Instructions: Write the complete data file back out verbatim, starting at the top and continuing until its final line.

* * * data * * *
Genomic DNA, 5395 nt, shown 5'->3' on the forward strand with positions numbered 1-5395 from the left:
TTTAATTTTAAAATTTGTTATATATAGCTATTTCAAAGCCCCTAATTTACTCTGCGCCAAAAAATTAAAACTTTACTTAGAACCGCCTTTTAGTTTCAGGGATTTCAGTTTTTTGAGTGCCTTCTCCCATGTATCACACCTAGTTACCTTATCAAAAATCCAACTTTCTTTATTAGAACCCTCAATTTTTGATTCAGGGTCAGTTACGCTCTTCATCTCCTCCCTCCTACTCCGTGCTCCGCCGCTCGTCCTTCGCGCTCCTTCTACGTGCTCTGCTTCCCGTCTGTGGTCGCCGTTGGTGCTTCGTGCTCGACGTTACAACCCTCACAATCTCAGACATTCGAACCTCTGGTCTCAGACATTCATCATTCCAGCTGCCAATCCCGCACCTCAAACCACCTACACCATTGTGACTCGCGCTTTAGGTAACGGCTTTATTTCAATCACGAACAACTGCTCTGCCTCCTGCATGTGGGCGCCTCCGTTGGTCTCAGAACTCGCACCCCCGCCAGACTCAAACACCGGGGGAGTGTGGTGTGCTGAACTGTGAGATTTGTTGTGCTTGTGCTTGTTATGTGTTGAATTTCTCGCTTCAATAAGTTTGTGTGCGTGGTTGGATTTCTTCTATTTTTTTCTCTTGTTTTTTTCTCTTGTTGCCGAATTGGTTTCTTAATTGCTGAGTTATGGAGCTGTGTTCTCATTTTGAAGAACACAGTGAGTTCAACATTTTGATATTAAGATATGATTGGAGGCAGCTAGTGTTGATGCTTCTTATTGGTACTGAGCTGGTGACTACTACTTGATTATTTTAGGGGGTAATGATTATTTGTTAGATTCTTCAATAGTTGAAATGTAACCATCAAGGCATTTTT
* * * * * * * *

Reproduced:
Genomic DNA, 5395 nt, shown 5'->3' on the forward strand with positions numbered 1-5395 from the left:
TTTAATTTTAAAATTTGTTATATATAGCTATTTCAAAGCCCCTAATTTACTCTGCGCCAAAAAATTAAAACTTTACTTAGAACCGCCTTTTAGTTTCAGGGATTTCAGTTTTTTGAGTGCCTTCTCCCATGTATCACACCTAGTTACCTTATCAAAAATCCAACTTTCTTTATTAGAACCCTCAATTTTTGATTCAGGGTCAGTTACGCTCTTCATCTCCTCCCTCCTACTCCGTGCTCCGCCGCTCGTCCTTCGCGCTCCTTCTACGTGCTCTGCTTCCCGTCTGTGGTCGCCGTTGGTGCTTCGTGCTCGACGTTACAACCCTCACAATCTCAGACATTCGAACCTCTGGTCTCAGACATTCATCATTCCAGCTGCCAATCCCGCACCTCAAACCACCTACACCATTGTGACTCGCGCTTTAGGTAACGGCTTTATTTCAATCACGAACAACTGCTCTGCCTCCTGCATGTGGGCGCCTCCGTTGGTCTCAGAACTCGCACCCCCGCCAGACTCAAACACCGGGGGAGTGTGGTGTGCTGAACTGTGAGATTTGTTGTGCTTGTGCTTGTTATGTGTTGAATTTCTCGCTTCAATAAGTTTGTGTGCGTGGTTGGATTTCTTCTATTTTTTTCTCTTGTTTTTTTCTCTTGTTGCCGAATTGGTTTCTTAATTGCTGAGTTATGGAGCTGTGTTCTCATTTTGAAGAACACAGTGAGTTCAACATTTTGATATTAAGATATGATTGGAGGCAGCTAGTGTTGATGCTTCTTATTGGTACTGAGCTGGTGACTACTACTTGATTATTTTAGGGGGTAATGATTATTTGTTAGATTCTTCAATAGTTGAAATGTAACCATCAAGGCATTTTT